How to ensure Internet privacy in China?
August 10, 2006 12:54 AM Subscribe
I'm living in a Chinese university dorm. I was running Web traffic through an SSH tunnel, and about 10 minutes into reading about China's Internet censorship (which naturally includes lots of blocked terms as examples, like "falun gong" and "Tibet"), the service staff in this building knocked on my door.
posted by jbb7 to law & government (17 answers total) 4 users marked this as a favorite
They said "安全检查," which translates as "safety inspection." (On my dictionary, "检查" also translates as "to censor," but I'm sure that's not the right meaning in this case.) They peeked in the room when I opened the door (but they didn't come in). After they left, I looked around, and they didn't give anyone else on my floor a safety inspection. Also, I've been living here for 45 days and haven't had an inspection before. I went up to the front desk to clarify the reason for the inspection, and they told me that it happens on a weekly basis--but I've never even seen or heard of it happening.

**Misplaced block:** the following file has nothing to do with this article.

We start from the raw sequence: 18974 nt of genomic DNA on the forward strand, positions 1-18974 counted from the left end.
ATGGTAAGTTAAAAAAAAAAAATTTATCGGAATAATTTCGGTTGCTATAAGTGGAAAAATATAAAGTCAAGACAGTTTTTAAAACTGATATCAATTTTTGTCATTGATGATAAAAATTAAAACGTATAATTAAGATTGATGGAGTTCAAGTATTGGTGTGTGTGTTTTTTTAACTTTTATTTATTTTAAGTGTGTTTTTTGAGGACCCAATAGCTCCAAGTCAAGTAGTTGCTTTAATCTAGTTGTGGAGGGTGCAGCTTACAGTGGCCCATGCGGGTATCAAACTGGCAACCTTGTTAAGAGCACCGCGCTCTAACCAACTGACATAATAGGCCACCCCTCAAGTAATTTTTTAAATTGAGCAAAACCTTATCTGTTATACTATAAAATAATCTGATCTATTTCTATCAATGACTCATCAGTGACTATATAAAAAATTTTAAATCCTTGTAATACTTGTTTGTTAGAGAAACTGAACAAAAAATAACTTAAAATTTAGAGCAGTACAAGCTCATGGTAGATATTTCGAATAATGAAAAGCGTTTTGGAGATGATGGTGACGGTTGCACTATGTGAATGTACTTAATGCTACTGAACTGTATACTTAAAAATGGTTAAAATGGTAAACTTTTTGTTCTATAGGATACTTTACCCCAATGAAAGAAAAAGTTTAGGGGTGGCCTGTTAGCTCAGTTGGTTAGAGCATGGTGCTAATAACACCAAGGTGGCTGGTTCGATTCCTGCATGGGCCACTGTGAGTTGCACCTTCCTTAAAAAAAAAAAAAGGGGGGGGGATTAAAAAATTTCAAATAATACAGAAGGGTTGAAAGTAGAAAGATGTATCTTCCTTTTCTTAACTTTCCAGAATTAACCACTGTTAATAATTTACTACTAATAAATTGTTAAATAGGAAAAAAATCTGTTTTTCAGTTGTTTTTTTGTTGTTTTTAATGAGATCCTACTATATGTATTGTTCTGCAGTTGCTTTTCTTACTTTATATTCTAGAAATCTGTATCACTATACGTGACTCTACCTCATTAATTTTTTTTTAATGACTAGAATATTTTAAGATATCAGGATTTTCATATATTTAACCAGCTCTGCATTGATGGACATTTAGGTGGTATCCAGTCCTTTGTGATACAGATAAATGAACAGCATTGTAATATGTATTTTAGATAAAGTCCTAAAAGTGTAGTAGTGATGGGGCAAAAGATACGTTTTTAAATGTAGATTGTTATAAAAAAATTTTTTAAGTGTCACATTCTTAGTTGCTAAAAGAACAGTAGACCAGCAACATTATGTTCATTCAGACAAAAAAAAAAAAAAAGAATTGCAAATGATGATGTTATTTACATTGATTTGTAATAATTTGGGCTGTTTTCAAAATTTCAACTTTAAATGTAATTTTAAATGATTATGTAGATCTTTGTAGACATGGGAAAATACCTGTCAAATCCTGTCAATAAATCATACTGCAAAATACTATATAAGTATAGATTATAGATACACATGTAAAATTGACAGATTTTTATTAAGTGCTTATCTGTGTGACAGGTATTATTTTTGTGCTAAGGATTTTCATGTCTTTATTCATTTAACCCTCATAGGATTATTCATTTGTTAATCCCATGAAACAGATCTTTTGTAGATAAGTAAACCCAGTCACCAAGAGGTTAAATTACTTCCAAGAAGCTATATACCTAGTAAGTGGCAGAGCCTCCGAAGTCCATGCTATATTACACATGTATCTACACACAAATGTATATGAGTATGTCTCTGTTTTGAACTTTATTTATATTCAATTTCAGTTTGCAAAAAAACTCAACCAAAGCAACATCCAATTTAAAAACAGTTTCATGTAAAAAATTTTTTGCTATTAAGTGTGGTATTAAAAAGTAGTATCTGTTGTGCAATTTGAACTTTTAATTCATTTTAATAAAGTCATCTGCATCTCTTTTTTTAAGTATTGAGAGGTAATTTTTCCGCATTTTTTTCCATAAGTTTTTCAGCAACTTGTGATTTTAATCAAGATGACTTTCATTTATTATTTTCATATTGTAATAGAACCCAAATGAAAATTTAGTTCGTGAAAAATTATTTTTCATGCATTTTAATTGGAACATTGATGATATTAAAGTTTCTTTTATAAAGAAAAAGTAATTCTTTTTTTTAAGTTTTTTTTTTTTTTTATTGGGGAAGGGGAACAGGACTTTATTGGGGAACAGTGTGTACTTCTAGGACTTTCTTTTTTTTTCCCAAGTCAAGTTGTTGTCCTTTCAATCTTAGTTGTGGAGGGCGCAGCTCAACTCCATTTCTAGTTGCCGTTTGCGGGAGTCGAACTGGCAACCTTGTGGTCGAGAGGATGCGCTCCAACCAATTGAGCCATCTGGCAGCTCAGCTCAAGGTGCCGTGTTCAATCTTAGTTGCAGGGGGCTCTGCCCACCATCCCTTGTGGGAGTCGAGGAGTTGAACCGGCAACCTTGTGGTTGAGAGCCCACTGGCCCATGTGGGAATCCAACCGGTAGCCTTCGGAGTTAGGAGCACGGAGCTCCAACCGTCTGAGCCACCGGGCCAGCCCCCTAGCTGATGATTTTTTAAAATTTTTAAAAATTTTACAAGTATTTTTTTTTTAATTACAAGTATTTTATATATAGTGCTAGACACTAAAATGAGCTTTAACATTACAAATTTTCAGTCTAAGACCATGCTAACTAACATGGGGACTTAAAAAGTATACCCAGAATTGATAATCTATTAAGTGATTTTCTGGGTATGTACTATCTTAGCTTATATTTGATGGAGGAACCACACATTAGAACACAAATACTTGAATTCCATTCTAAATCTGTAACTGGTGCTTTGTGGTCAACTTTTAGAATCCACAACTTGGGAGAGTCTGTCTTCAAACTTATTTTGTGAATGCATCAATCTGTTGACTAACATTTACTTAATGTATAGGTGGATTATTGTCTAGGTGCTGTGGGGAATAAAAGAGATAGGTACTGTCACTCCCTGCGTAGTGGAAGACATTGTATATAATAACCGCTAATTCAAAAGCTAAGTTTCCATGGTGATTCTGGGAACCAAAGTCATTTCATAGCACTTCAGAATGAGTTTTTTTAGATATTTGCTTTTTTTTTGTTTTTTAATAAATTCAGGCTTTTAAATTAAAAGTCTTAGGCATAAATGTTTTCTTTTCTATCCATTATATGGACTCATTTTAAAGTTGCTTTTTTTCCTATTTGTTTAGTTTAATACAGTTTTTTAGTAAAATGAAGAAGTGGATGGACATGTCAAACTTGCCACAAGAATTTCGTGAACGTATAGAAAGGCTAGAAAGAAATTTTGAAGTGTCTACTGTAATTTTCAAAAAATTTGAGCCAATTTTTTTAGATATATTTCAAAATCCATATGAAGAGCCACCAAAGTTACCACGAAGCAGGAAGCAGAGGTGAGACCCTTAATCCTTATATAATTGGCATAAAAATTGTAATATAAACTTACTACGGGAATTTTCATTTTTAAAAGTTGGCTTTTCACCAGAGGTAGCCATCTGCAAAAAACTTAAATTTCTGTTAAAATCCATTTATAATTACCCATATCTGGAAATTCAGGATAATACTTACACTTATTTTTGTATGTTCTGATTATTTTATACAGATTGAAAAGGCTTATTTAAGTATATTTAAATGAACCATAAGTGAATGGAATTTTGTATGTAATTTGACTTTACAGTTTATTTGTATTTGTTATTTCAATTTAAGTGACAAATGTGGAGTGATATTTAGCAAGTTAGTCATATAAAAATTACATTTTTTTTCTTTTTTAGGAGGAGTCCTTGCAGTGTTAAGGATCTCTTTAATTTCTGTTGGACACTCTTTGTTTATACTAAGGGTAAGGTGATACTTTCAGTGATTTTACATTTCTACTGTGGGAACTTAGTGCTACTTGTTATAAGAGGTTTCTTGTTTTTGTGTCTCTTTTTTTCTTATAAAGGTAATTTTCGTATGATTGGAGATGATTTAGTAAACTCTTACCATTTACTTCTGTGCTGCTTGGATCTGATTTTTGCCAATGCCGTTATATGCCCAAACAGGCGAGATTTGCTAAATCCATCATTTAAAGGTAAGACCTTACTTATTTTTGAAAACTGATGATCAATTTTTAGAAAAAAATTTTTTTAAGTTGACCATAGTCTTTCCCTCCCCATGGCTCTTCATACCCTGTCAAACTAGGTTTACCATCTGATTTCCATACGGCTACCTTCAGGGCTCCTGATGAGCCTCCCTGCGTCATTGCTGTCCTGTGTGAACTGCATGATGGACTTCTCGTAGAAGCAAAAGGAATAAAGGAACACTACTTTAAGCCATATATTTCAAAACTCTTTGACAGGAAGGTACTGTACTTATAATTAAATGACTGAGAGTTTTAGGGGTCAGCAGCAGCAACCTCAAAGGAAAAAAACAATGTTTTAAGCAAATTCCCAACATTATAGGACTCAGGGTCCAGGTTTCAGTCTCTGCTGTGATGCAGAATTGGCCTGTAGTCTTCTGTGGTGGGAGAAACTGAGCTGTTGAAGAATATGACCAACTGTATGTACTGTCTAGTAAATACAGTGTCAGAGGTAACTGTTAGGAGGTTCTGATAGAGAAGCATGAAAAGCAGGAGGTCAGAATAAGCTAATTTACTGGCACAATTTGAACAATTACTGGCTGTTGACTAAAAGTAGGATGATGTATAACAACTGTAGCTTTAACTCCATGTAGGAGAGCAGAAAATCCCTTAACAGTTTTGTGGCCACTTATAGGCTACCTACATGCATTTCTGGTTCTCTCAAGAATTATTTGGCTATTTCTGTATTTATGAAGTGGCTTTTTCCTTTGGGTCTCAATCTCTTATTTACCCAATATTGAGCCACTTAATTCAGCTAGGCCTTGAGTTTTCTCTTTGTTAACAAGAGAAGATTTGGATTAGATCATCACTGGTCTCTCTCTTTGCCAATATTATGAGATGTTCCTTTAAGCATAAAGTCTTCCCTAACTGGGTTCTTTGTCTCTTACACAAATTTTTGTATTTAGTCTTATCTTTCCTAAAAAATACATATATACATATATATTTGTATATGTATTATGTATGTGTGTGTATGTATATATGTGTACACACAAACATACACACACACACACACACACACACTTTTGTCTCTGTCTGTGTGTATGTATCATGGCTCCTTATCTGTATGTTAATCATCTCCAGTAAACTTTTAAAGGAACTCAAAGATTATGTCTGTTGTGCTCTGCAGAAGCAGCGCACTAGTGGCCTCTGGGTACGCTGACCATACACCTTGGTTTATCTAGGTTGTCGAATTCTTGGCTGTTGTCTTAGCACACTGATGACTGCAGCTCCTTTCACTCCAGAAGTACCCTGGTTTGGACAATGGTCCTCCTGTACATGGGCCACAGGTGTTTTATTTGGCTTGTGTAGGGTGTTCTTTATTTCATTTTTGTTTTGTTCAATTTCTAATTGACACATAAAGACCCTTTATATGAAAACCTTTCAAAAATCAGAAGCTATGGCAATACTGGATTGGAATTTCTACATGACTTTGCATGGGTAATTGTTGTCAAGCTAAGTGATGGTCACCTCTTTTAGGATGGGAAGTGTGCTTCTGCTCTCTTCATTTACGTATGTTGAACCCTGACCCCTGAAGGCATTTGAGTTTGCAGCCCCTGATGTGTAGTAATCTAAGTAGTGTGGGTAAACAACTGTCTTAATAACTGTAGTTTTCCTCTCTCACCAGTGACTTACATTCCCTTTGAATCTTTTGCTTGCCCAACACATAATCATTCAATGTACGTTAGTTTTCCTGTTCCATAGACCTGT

Two questions here:
1) Is it reasonable to think this could be part of the Chinese government's Internet censorship policy? (When I signed up for Internet, I had to give my room number and passport.) I'm not afraid, but I'm just a little creeped out by this.
2) How can I protect against a man-in-the-middle attack? In other words, how can I get the correct public key for my SSH server? I didn't have it before I came to China, and I have noticed that my Web proxy frequently put up "certificate changed/inaccurate" notices, so I wouldn't put it past the Chinese government to listen in on "secure" connections by sending different certificates.